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Who Are the Guilty?: Punishment and Confidence-Building in Gujarat


The Hindu, Apr. 2, 2002

Narendra Modi's eyeball-to-eyeball confrontation with the Prime Minister was really quite a mild affair. Mr. Vajpayee upbraided Mr. Modi, but in the mildest manner possible. He was not even rapped on the knuckles! Instead of pulling him out of his chair, the Prime Minister suggested a variety of confidence-building measures to the errant Chief Minister. He was asked to construct homes for those affected, find them jobs, give them armed escorts, get businesses to contribute to their relief and rehabilitation, and so on. Not once was it mentioned that the Government of India would use all its powers to punish the guilty - and that this also included Mr. Modi.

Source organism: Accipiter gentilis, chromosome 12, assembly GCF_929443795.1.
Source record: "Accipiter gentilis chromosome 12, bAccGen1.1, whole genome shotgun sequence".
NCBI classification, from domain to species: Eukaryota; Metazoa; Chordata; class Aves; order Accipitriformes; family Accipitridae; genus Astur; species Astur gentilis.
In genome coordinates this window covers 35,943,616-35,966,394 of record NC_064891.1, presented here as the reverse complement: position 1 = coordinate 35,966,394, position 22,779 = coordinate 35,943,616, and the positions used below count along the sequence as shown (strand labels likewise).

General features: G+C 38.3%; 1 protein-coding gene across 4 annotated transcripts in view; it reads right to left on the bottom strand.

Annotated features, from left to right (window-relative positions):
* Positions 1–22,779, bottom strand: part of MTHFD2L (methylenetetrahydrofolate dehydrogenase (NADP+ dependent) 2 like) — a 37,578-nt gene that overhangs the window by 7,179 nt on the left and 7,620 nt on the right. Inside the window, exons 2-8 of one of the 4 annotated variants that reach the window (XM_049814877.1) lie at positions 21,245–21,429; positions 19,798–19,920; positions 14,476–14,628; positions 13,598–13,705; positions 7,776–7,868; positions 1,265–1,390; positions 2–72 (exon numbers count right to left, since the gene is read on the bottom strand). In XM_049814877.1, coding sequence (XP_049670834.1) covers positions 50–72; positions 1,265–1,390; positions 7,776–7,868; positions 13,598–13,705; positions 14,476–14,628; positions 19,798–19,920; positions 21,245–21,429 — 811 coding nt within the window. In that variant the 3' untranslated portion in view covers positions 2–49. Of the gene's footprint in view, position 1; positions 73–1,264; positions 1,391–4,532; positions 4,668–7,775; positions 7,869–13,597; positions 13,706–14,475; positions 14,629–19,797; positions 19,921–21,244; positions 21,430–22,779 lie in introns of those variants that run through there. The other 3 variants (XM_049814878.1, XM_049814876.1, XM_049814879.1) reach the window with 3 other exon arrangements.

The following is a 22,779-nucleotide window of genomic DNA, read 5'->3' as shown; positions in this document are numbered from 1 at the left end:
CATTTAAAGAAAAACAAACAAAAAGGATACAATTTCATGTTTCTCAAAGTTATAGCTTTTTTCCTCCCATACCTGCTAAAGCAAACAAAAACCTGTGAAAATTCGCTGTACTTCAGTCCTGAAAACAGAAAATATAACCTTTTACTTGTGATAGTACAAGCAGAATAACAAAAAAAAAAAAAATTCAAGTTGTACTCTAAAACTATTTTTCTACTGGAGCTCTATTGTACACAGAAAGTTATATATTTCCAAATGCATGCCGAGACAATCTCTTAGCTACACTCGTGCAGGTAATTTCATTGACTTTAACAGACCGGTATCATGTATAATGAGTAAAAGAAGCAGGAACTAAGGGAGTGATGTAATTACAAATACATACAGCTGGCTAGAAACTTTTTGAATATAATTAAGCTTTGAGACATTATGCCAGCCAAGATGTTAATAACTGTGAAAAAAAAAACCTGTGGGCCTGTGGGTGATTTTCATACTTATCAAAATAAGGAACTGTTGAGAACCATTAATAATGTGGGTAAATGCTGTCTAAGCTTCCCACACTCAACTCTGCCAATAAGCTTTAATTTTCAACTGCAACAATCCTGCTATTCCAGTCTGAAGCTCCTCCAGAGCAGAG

Unfortunately, the demand to punish the guilty is not on the agenda of the Opposition either. All they want is the removal of the Chief Minister. This is really political gamesmanship. Of course, Mr. Modi ought to go, but if he sinks alone and is not weighted down by those other criminals who killed, burnt, maimed and looted then he might emerge as a political martyr. To bring credibility to Mr. Modi's ouster, he needs to be punished along with all those who are actually red in tooth and claw. This includes those who torched the railway coaches in Godhra as well as those who stalked and killed Muslims in Ahmedabad, and elsewhere in Gujarat, in recent weeks. It is indeed a sad reflection on the politics of our times that the Opposition has not come out with such a demand.